Let Me In
Release date: October 1, 2010
Director: Matt Reeves
Novel by: John Ajvide Lindqvist
Screenplay by: Matt Reeves
Cast: Kodi Smit-McPhee, Chloe Moretz, Richard Jenkins
As many of you know, this film is Matt Reeves’s American adaptation of John Lindqvist’s novel Let the Right One in, which has already been adapted into the Swedish film of the same name.
First thing’s first — no, it’s not bad. At all. Reeves has brought a gentle touch to the film and handled both the horror and the relationship of Owen and Abby very well. The film is quiet, beautiful, terrifying and patient. Both of the two young actors inhabit their roles in a way that gives the roles wonderful nuance. It’s Smit-McPhee that stands out. He finds a mix of isolation and fear that is well beyond his years and will break your heart in a scene where he picks up a phone to call his father.
By now I’m sure you’re wondering whether it’s as good, nay, better than the original. I’m here to tell you that the question is irrelevant. Some will find the Swedish original as a masterpiece that should never have been re-interpreted. But I say that if this song was going to be covered, that it couldn’t have gone much better than this. Would I prefer that audiences see Let the Right One in instead of this? You bet. But if someone asked me whether they should watch this, Saw 3-D or Paranormal Activity 2 come October… the answer is simple.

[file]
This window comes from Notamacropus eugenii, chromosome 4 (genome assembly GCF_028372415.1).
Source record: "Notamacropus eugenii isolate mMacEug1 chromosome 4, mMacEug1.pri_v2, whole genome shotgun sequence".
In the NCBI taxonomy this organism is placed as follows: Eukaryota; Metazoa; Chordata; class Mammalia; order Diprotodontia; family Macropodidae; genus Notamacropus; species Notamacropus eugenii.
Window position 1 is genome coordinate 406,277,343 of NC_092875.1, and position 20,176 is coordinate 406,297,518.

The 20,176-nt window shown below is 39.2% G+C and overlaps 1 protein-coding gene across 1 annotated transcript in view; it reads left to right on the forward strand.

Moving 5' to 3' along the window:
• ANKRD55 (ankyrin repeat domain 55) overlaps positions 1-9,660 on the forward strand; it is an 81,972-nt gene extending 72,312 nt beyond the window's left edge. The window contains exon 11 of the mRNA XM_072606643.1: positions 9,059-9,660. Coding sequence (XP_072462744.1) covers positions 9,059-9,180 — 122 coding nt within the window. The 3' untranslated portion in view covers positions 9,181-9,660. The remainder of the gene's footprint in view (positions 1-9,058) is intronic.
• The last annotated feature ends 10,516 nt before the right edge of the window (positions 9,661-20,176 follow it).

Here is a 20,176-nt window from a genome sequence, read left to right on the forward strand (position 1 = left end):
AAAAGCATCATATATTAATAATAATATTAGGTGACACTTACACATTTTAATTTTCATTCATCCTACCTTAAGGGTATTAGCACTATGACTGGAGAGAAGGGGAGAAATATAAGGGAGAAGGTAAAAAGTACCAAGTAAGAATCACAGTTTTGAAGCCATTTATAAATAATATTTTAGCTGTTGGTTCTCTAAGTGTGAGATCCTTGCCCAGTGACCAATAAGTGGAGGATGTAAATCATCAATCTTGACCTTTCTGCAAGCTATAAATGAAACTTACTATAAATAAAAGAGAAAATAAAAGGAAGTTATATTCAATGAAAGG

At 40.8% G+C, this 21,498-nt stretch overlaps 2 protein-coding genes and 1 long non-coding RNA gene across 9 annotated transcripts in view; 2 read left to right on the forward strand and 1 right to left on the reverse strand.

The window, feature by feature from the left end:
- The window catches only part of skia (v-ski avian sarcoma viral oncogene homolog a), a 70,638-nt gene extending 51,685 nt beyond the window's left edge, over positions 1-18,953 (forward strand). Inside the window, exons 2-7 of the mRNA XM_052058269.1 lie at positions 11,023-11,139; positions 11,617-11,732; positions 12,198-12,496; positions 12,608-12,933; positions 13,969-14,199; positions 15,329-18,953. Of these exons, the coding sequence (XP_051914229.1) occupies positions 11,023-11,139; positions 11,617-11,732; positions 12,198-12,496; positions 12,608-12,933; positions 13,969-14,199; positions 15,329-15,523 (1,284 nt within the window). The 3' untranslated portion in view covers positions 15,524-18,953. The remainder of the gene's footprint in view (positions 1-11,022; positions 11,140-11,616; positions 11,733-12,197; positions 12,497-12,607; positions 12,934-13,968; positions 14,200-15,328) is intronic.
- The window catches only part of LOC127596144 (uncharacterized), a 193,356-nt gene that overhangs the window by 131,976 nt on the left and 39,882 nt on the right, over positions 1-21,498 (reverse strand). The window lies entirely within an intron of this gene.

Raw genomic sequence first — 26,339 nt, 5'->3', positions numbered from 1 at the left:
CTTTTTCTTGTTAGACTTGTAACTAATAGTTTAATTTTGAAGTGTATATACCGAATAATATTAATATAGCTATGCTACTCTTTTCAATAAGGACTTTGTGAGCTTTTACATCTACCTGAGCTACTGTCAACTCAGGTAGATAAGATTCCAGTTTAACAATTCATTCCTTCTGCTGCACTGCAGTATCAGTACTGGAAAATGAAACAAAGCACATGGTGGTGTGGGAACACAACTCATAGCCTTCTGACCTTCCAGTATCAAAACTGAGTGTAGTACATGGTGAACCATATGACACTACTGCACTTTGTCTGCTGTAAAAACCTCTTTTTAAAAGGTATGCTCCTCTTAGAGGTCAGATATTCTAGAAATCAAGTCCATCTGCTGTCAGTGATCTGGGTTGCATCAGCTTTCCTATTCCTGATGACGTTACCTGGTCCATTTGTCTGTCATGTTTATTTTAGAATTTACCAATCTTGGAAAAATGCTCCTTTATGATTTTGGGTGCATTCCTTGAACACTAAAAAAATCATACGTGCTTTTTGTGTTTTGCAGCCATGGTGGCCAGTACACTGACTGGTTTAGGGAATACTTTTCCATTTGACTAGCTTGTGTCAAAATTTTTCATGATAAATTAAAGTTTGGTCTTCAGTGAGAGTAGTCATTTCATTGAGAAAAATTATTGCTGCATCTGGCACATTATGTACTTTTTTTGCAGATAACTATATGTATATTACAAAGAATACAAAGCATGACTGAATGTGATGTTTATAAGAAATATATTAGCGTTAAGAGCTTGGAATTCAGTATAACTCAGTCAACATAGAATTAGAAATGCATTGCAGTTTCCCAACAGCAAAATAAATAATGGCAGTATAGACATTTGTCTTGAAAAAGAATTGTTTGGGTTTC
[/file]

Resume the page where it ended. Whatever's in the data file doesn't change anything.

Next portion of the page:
There is a lot to like about Let me In, everything from the feelings it evokes of being bullied, to the violence it lets loose whenever Abby needs to do what she does best.
After the screening Matt Reeves expressed how big a fan he was of the original, and how hesitant he was to make this version. The former point will come through on the screen, the latter point speaks volumes about his character as a creative talent.
Whether or not you see it is entirely up to you. If we’re basing the decision on whether or not you feel the original should have been remade, I can follow your logic either way. All I would suggest is to come into it with an open mind and focus on what’s on the screen instead of what isn’t.
by Ryan McNeil @ The Dark of the Matinee